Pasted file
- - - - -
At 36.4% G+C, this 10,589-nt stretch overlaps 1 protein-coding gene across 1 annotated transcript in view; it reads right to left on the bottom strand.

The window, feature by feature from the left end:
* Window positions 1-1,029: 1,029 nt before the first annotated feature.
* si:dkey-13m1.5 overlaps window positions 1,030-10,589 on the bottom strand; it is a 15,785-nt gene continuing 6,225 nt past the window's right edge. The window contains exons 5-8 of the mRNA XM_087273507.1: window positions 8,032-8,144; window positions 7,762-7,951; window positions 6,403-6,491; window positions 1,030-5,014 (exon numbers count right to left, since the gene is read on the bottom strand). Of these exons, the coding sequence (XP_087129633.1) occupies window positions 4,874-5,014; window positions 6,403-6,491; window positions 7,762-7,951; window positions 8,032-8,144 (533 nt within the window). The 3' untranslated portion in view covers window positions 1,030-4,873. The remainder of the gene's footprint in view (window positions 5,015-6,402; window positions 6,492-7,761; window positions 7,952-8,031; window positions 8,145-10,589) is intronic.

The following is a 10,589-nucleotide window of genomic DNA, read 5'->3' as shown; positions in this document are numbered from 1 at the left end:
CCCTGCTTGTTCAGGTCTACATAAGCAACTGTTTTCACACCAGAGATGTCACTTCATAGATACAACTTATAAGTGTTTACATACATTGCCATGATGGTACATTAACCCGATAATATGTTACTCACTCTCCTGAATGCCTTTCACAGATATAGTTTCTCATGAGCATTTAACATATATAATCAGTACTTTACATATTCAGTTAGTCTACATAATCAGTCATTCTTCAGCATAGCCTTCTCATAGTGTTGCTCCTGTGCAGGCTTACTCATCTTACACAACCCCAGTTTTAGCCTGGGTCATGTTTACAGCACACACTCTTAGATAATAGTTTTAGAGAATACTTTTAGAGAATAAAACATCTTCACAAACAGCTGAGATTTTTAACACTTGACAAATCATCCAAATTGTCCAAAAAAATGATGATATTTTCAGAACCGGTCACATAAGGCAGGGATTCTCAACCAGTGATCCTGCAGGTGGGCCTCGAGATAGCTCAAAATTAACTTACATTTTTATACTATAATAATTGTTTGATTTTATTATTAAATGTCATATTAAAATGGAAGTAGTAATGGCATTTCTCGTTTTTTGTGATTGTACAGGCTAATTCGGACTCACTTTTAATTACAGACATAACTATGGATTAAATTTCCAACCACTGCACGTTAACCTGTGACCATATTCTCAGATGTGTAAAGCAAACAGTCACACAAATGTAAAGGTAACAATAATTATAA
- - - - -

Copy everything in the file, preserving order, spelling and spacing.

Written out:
At 36.4% G+C, this 10,589-nt stretch overlaps 1 protein-coding gene across 1 annotated transcript in view; it reads right to left on the bottom strand.

The window, feature by feature from the left end:
* Window positions 1-1,029: 1,029 nt before the first annotated feature.
* si:dkey-13m1.5 overlaps window positions 1,030-10,589 on the bottom strand; it is a 15,785-nt gene continuing 6,225 nt past the window's right edge. The window contains exons 5-8 of the mRNA XM_087273507.1: window positions 8,032-8,144; window positions 7,762-7,951; window positions 6,403-6,491; window positions 1,030-5,014 (exon numbers count right to left, since the gene is read on the bottom strand). Of these exons, the coding sequence (XP_087129633.1) occupies window positions 4,874-5,014; window positions 6,403-6,491; window positions 7,762-7,951; window positions 8,032-8,144 (533 nt within the window). The 3' untranslated portion in view covers window positions 1,030-4,873. The remainder of the gene's footprint in view (window positions 5,015-6,402; window positions 6,492-7,761; window positions 7,952-8,031; window positions 8,145-10,589) is intronic.

The following is a 10,589-nucleotide window of genomic DNA, read 5'->3' as shown; positions in this document are numbered from 1 at the left end:
CCCTGCTTGTTCAGGTCTACATAAGCAACTGTTTTCACACCAGAGATGTCACTTCATAGATACAACTTATAAGTGTTTACATACATTGCCATGATGGTACATTAACCCGATAATATGTTACTCACTCTCCTGAATGCCTTTCACAGATATAGTTTCTCATGAGCATTTAACATATATAATCAGTACTTTACATATTCAGTTAGTCTACATAATCAGTCATTCTTCAGCATAGCCTTCTCATAGTGTTGCTCCTGTGCAGGCTTACTCATCTTACACAACCCCAGTTTTAGCCTGGGTCATGTTTACAGCACACACTCTTAGATAATAGTTTTAGAGAATACTTTTAGAGAATAAAACATCTTCACAAACAGCTGAGATTTTTAACACTTGACAAATCATCCAAATTGTCCAAAAAAATGATGATATTTTCAGAACCGGTCACATAAGGCAGGGATTCTCAACCAGTGATCCTGCAGGTGGGCCTCGAGATAGCTCAAAATTAACTTACATTTTTATACTATAATAATTGTTTGATTTTATTATTAAATGTCATATTAAAATGGAAGTAGTAATGGCATTTCTCGTTTTTTGTGATTGTACAGGCTAATTCGGACTCACTTTTAATTACAGACATAACTATGGATTAAATTTCCAACCACTGCACGTTAACCTGTGACCATATTCTCAGATGTGTAAAGCAAACAGTCACACAAATGTAAAGGTAACAATAATTATAA